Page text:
The 3 Preamps You'll Actually Use collection of plug-ins include the 1973-Pre and the TridA-Pre (both modeling classic British solid state preamps), as well as the V76-Pre (modeling a well-known German tube preamp). All three feature mid-side modes, low latency, and were surprisingly CPU-friendly in my testing. Each preamp model has its own character and vibe, and all are relatively conservative, meaning don't expect these to be extreme sound manglers – they are meant to be inserted generously across mixes to impart that "vintage" character (often with plenty of harmonic distortion and midrange punch).

I loved the 1973-Pre on a drum bus, and had no compunction about added it to an entire mix bus. Interestingly, Arturia added a transformer switch which is selectable between two types: the first keeps the sound of the original Neve amplifier circuit, and the second is described in the manual as "a novelty introduced by Arturia to give the users some sound variation, based on another famous piece of vintage equipment." So, that's a mystery, apparently? Hard to say what the second transformer is emulating, but it does offer some additional (if subtle) flexibility to this emulation.

The EQ of the TridA-Pre is (like the original) full of expressive possibilities, with a gritty and aggressive midrange that I can't help but want to boost to extremes, especially on electric guitars. You've got 15 dB of boost or cut available, independently on the left and right channels, or stereo-linked. Of the three, I found the TridA-Pre EQ section to be the most compelling, with the original push-button style hi- and low-pass filters (you can even do the "all-buttons-in" trick, or combinations of buttons for steeper slopes).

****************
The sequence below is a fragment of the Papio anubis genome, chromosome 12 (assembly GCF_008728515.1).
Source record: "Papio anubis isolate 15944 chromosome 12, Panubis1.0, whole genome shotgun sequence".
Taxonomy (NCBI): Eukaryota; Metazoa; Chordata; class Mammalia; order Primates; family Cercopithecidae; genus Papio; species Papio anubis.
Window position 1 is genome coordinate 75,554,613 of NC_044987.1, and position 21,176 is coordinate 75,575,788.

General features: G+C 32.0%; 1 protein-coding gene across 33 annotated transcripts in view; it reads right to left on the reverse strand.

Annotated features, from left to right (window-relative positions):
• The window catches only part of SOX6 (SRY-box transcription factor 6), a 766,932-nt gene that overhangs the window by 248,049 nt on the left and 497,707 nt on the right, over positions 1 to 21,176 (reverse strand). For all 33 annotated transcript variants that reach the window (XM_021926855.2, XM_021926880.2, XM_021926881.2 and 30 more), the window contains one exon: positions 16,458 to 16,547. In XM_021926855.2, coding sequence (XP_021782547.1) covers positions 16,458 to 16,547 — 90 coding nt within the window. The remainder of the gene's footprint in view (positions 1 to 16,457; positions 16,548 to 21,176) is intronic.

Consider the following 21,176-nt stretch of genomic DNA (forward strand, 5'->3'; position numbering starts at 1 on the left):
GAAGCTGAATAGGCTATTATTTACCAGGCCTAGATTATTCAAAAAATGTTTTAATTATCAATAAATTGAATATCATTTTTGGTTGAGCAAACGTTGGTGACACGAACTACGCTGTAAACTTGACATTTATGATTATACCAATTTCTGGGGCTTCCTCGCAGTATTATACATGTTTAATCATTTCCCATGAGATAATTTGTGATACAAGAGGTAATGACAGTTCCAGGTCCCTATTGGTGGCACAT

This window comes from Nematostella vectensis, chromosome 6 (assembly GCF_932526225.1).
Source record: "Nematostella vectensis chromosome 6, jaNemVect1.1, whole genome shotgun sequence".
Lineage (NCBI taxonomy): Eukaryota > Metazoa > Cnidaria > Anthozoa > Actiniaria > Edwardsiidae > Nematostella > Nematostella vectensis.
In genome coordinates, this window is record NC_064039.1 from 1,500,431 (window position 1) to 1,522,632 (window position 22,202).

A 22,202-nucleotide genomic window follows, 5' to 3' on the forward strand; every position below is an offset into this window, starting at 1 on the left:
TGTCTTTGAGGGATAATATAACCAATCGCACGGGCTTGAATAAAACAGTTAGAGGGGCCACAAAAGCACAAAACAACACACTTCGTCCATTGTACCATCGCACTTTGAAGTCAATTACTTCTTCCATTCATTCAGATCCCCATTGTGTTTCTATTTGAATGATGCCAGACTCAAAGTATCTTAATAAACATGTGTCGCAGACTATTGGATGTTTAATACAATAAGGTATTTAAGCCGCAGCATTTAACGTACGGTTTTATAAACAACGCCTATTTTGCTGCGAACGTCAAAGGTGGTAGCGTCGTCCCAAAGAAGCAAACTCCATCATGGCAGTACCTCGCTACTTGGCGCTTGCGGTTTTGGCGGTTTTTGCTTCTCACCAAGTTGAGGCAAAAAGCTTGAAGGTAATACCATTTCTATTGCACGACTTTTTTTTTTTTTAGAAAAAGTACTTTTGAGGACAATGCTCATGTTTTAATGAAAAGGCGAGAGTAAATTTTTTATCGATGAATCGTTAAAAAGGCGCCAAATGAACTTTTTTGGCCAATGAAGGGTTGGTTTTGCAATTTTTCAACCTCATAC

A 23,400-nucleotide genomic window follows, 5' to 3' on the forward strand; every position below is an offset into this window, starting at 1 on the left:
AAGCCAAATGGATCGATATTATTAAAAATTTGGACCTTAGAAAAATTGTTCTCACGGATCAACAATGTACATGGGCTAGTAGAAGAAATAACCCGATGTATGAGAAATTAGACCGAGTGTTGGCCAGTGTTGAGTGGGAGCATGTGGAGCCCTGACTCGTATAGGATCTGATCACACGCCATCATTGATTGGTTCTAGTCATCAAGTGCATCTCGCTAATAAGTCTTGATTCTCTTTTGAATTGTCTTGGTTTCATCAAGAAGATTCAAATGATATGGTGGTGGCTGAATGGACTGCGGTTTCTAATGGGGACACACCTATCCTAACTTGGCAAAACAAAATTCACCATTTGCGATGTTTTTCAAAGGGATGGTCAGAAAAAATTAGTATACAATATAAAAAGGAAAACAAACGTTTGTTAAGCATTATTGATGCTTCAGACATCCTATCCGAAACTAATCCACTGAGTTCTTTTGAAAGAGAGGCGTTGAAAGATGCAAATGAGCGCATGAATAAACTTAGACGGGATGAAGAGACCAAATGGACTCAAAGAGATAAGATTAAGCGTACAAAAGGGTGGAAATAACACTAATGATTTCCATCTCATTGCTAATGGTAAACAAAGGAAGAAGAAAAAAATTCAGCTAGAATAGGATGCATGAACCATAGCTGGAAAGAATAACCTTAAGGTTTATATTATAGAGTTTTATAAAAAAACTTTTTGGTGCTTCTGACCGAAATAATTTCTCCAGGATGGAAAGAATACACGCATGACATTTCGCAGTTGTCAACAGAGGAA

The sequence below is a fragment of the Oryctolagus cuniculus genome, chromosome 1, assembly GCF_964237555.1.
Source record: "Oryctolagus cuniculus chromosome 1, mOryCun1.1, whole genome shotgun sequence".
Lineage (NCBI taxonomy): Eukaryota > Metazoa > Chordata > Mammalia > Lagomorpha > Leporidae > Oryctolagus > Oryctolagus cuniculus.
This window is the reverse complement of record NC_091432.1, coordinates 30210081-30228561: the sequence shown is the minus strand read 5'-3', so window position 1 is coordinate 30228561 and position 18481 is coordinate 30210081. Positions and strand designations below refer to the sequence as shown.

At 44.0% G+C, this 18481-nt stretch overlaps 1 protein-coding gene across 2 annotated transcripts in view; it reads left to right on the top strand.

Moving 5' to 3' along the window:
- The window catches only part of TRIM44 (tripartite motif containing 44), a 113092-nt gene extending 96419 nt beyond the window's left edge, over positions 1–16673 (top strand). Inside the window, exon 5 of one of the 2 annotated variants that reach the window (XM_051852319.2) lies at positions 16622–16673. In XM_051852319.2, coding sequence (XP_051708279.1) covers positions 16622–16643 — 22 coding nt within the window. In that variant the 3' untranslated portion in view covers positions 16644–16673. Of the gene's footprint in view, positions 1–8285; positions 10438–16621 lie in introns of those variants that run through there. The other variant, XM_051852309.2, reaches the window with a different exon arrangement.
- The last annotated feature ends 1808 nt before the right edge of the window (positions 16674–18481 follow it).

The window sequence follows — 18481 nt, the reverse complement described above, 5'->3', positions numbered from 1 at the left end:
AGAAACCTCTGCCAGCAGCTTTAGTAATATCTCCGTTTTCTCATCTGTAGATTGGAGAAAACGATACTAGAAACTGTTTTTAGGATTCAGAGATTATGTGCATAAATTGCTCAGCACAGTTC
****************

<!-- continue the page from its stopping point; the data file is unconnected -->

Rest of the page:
The V76-Pre features nicely modern updates like continuous gain controls and of course, the addition of a mid-side mode, but still retains that vacuum-tube vibe. The EQ section is charmingly primitive, with only two shelf bands at fixed high and low frequencies. The high shelf is somewhere around 5 kHz and the low is around 100 Hz, and the curves are, ahem, generously broad – I love how the combination of the amplifier and EQ softens harsh transients, or adds a little warmth, but don't think think of the EQ as surgical. That just isn't the point here – the V76 is all about that soft, saturated, germanium transistor-ish sound.

Kudos to Arturia for the inclusion of a mid-side mode on all three preamps – it's a great utility to have at the ready for broadening a stereo source, and Arturia's implementation of M/S (plus the inclusion of phase inversion on each model) makes you want to experiment with – and yes, actually USE – these plug-ins. And I guess that's why the naming convention is so spot on for these two bundles – the focus on high ergonomics and function paired with low fuss and CPU impact makes for happy music makers. I will use the hell out of these.

Tape Op is a bi-monthly magazine devoted to the art of record making.